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Council approves Underhill resolution

John GeluardiDaily Planet Staff
Thursday November 16, 2000

After a contentious exchange Tuesday, the City Council narrowly adopted a resolution to send the University of California Regents a letter calling for less parking and more housing in the Underhill Area Master Plan. They further asked the Regents to put off their decision on the project. 

The resolution, written by Councilmember Kriss Worthington, was approved by a 4-5 vote. Mayor Shirley Dean and Councilmembers Betty Olds, Polly Armstrong and Diane Woolley voted no. The resolution was sent to the UC Regents in Los Angeles Wednesday where they are currently meeting.  

The regents are expected to approve the Final Environmental Impact Report, and to approve designs for two Underhill structures today. 

The Underhill Area Master Plan is a series of structures in a five-block area just south of the UC Berkeley campus. It includes a dining center and office building, a playing field, a 1,400-space parking garage and three residence halls that will provide housing for 870 students. 

The resolution requests the regents postpone approving the plan until  

residents, businesses, students, environmentalists and city officials have an  

opportunity to thoroughly examine the FEIR and to address the regents. The resolution also asks that the plan be altered to provide less parking and more housing. 

University officials said if the plans are approved by the regents today, they expect to begin work on the dinning center and office building in January. 

Councilmember Polly Armstrong strongly disagreed with the wording of the letter and said Worthington misrepresented the project. “Mr. Worthington is the master of the half-truths and manipulation,” Armstrong said on Wednesday. “One councilmember crafts a statement and the other eight councilmembers are expected to sign it.” 

Worthington has been critical of the Underhill Plan because of a one-block area that does not have any housing planned.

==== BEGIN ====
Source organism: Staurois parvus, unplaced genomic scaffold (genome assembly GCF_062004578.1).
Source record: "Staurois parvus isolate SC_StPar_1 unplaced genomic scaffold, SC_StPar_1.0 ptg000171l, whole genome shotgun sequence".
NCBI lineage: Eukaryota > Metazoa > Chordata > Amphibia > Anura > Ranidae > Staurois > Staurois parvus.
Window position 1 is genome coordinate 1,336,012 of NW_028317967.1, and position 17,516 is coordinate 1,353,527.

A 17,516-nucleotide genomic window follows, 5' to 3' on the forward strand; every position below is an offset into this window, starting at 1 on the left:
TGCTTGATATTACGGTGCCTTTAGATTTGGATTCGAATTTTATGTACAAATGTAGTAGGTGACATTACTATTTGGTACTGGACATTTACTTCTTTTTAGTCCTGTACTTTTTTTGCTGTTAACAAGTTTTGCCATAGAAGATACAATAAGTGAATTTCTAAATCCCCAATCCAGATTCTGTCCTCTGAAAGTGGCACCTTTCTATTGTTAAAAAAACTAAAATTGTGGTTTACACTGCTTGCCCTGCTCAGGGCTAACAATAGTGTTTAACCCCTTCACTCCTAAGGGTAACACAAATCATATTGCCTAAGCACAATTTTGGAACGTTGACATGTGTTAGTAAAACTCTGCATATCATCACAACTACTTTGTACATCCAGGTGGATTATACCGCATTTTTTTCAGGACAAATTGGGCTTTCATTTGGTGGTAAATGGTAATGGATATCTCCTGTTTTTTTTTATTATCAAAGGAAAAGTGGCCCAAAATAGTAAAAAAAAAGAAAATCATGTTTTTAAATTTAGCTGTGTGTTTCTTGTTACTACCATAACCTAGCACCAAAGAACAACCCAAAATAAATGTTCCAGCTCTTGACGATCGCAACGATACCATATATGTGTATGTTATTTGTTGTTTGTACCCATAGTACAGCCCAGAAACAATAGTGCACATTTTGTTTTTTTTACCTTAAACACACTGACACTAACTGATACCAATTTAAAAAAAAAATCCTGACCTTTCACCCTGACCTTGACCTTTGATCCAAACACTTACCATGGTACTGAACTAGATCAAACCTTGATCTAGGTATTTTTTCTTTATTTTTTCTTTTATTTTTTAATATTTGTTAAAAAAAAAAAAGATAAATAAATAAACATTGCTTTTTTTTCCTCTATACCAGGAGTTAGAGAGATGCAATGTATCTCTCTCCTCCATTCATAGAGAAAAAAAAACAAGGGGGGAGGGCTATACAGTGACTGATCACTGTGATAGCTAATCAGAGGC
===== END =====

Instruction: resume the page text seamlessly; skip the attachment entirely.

The garage is planned on the same block and Worthington said the university is putting a lower priority on student housing than parking, which he said will increase traffic in neighborhoods and encourage more people to drive rather than choose alternate modes of transportation. 

Armstrong said the university is already building housing for 870 students and to build more would concentrate students in one area. “We need to decide how to spread students around for a mix in housing,” Armstrong said on Wednesday. “It makes for more of a city and less of a student ghetto.” 

Worthington said to build student housing in other areas would be very difficult because most neighborhood groups would oppose student residence halls. Worthington said he was certain Armstrong wouldn’t volunteer her neighborhood for a student housing development. 

He added the south side already has a high percentage of student housing and students have said they support more housing in the area. “Here we have an entire city block and the surrounding area is primarily students who support more housing. Why go to another area and fight with neighbors?” 

Armstrong said to build less parking would be shortsighted and unfair. She said transportation programs would have to be in place before people would seriously consider not using their automobiles.  

“It makes you feel good to say everyone should drive less but this is not a perfect world so we have to be thoughtful,” she said. 

The City Council also voted to uphold a decision by the Zoning Adjustments Board to approve two, three-story buildings at 1608 Fourth St. The decision was being appealed by a neighborhood group who claimed the site, the former location of a aeronautic paint factory, was filled with toxins.